Find Your Inner Chi With a Special Zen Brush Painting Workshop
Simeon Den will be sharing his artistic expertise in Honolulu later this month.
Editor’s Note: Through our partnership with the Honolulu Museum of Art, HONOLULU Magazine publishes a monthly blog written by Lesa Griffith, the museum’s communications director and a talented Hawai‘i writer on arts, culture and food.
Simeon Den dancing in his garden in Cathedral City, California.
Simeon Den, a godfather of dance in the Islands, returns to Hawai‘i later this month with a special workshop at the Honolulu Museum of Art that he’s teaching with artist Andy Kay.
As co-director of Danceworks Honolulu in the 1980s and ’90s, Den trained a generation of lithe performers. His students included Tau Dance Theatre founder Peter Espiritu (who is now artistic director of the Oceania Dance Theatre in Fiji), Honolulu Dance Theatre’s Celia Chun, and Honolulu Dance Studio’s Cathy Izumi.
Yes, he trained at Alvin Ailey American Dance Center and performed on Broadway in the original production of Stephen Sondheim’s Pacific Overtures and a revival of The King and I (with Yul Brynner!), but for 30 years he has also taught meditation and has taught yoga for 20. In 2005, he published the book 8 Meditations on Urban Life. The first half of the book comprises stories of Den’s life experiences.
“I found the ones that reference growing up in Hawai‘i had a universal appeal,” Den says by phone from his home in Cathedral City, California. So he started writing a series about his formative years.
Simeon Den performing at a gallery event in Palm Springs, left, and in a garden butoh performance.
“It’s about passing on those life lessons. As a teacher, rather then be didactic, I share lessons in an entertaining way. It’s the best thing we have to offer.” And what Den, 64, is teaching these days is how to face death. “My overriding thing has been to demystify death and dying,” he says. “Conversations about death and dying are kind of taboo in our culture, and I want to be open to make discoveries about approaching death with as little fear as possible.”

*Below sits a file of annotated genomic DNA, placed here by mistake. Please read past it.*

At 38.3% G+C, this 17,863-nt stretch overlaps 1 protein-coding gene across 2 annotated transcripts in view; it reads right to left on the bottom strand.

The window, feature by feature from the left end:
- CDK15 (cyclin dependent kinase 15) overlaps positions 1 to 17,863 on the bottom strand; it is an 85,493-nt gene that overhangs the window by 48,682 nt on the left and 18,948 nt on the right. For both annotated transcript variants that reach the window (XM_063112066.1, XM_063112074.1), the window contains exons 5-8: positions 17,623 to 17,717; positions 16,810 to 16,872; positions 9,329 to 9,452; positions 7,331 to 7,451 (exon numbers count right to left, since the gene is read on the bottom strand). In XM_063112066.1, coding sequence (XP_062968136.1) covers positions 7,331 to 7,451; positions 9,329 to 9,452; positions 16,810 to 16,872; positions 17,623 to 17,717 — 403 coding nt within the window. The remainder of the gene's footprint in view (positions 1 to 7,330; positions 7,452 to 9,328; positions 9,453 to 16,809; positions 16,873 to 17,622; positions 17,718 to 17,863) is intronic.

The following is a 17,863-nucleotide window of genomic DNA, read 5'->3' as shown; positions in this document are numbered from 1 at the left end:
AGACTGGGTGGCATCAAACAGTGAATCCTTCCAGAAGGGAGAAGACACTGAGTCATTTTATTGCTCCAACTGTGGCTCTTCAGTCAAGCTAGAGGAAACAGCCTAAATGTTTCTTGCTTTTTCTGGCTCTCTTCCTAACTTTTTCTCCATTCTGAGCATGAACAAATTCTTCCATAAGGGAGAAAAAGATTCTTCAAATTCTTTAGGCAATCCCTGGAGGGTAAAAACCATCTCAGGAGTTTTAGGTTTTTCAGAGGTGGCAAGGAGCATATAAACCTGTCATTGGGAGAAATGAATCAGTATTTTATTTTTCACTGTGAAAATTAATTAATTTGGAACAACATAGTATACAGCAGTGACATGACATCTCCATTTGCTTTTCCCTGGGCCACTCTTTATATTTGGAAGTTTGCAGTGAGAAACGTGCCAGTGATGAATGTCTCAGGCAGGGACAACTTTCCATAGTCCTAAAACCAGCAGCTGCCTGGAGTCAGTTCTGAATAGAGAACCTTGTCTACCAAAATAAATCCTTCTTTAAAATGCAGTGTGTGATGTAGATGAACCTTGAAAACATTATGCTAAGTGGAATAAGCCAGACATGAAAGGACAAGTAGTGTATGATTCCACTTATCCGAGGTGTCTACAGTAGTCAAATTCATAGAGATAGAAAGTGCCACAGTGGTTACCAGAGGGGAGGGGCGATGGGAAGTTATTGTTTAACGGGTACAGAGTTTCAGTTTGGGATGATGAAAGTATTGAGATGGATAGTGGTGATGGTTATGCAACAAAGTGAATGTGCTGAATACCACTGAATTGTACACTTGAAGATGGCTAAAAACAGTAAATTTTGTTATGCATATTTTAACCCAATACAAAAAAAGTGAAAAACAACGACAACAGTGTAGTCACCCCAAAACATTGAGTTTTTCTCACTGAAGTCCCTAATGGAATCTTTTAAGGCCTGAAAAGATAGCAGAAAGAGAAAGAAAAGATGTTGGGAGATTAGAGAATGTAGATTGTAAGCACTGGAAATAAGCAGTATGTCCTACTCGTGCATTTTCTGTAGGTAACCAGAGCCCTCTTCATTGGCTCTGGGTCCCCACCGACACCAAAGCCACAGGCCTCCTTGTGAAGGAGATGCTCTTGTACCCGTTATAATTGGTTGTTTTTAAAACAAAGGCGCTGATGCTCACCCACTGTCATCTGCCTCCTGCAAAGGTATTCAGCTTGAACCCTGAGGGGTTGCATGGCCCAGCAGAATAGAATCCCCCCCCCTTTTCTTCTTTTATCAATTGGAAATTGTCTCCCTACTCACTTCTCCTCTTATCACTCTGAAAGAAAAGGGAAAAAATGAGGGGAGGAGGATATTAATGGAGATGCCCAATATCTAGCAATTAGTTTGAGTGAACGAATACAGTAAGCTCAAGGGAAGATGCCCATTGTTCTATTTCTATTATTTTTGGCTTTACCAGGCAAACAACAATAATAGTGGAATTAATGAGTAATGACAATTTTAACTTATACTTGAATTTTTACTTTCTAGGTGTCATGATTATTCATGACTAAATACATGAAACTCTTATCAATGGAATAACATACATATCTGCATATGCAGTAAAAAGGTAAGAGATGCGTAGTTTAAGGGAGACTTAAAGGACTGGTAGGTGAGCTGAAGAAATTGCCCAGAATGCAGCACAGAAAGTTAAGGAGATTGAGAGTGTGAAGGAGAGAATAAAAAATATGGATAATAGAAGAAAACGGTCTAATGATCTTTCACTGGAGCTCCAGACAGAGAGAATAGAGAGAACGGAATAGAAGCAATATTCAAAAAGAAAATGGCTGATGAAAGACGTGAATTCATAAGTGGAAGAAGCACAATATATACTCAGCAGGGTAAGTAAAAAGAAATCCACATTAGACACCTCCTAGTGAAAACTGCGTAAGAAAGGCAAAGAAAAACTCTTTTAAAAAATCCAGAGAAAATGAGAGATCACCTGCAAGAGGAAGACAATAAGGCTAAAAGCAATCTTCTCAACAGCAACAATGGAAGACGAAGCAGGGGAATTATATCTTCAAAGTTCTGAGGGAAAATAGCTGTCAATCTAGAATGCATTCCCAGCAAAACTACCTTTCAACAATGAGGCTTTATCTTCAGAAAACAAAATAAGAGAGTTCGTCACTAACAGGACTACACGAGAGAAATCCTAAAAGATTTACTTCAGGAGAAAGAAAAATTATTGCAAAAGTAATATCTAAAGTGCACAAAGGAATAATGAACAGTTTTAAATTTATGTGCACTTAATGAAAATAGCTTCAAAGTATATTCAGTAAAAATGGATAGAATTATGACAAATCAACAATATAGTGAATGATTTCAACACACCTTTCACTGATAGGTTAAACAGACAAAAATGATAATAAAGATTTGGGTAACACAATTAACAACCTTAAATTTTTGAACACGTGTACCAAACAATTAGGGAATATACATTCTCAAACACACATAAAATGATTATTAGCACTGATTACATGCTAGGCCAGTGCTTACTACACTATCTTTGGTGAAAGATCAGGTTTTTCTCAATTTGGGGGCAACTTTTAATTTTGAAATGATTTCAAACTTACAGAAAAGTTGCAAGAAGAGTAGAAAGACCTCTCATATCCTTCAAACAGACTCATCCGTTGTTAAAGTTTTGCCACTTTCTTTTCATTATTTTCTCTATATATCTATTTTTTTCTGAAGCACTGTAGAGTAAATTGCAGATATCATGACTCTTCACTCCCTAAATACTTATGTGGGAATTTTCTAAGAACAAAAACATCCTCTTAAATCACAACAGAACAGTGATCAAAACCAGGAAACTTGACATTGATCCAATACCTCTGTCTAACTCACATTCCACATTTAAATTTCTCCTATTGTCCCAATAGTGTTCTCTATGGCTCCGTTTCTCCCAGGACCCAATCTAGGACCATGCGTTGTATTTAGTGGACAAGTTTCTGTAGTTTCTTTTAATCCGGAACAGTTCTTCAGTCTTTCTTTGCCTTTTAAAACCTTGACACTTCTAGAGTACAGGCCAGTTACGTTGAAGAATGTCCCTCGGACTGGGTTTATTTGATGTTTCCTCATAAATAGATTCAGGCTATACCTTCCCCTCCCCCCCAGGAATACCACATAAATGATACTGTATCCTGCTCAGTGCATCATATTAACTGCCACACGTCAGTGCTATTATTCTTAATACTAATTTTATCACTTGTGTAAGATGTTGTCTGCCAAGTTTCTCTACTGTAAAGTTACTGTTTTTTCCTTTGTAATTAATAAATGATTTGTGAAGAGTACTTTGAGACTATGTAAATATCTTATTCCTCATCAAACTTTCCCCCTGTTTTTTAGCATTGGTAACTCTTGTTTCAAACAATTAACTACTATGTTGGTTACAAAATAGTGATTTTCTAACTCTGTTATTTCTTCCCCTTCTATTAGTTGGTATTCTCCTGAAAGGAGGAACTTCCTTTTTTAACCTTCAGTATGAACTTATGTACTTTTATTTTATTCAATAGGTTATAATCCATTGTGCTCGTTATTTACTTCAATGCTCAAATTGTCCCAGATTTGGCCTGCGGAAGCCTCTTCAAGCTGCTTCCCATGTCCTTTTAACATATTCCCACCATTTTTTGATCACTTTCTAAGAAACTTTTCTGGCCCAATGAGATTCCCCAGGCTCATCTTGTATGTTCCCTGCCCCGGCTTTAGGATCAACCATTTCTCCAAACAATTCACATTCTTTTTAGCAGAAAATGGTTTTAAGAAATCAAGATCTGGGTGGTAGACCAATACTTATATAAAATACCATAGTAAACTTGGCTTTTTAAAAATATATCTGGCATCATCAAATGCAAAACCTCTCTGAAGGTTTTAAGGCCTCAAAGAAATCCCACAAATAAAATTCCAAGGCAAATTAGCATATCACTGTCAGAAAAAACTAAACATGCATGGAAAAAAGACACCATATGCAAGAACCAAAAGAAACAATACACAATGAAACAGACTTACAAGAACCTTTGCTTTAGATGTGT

He will be in town later this month to tandem teach with artist Andy Kay the workshop Zen Brushwork and Chi Energy at the Honolulu Museum of Art School Aug. 21 to 23. What does chi energy and art have to do with each other? A lot, as Den explains.
“In deep meditation, you get into this state—at that point it overlaps with science, quantum physics, and that is what I was interested in exploring. So I started working with Andy Kay.”
Den explains that artists can go into a zone, in which they are almost automatically creating, and are balanced spiritually, mentally and physically. “You know, when artists say, ‘It just flowed through me,’ and they created a masterpiece in a day, or wrote a great novel in a month,” he explains.
“What Andy does in painting is like that. It’s like martial arts—when you create an impression with the brushstroke, it's a visual representation of your energy.”
Den will start each day of the workshop with meditation to calm students’ minds and bodies—and hopefully open the door to that creative zone.
“What may seem like mumbo jumbo to some people, I am able to communicate those principles through telling stories,” says Den. Students will also write haiku and paint them on rice paper. Those works in turn will lead to the workshop’s pièce de résistance—Eh, Where You Went Go?, an improvisational multimedia performance in the museum’s Doris Duke Theatre with guest performers violinist Fumiko Wellington and Giinko Marischino dancer Summer.
Den will read from his story series—which is written in pidgin—about growing up in Kalihi, as well as dance to the accompaniment of Wellington, who was a student of his.
“I’ll be dancing at one point while Fumi plays, and Summer and I will dance while students read their haiku. We’ll take our cues from the work.”
As a child, he lived on Lusitana Street with his mother for two years, and passed by the museum daily. “It was before they cut off Lusitana Street to build the freeway,” says Den. “You had to walk to King Street to take the bus. I went to Royal School, and one year the museum invited teachers to submit art by students to display at the museum. I had done two tempera paintings, one was really elaborate, and the other was of a donkey. She chose the donkey. That’s when I learned art is very subjective,” he laughs.
So what does he think it will be like teaching and performing at the museum? “It’s like coming home.”
Lesa Griffith is director of communications at the Honolulu Museum of Art. Born in Honolulu, one of her early seminal art experiences was at the Honolulu Museum of Art, when on a field trip her high school art history teacher pointed out that the ermine cape in Whistler’s Portrait of Lady Meux was not just a cape—it was visual signage leading viewers’ eyes through the painting.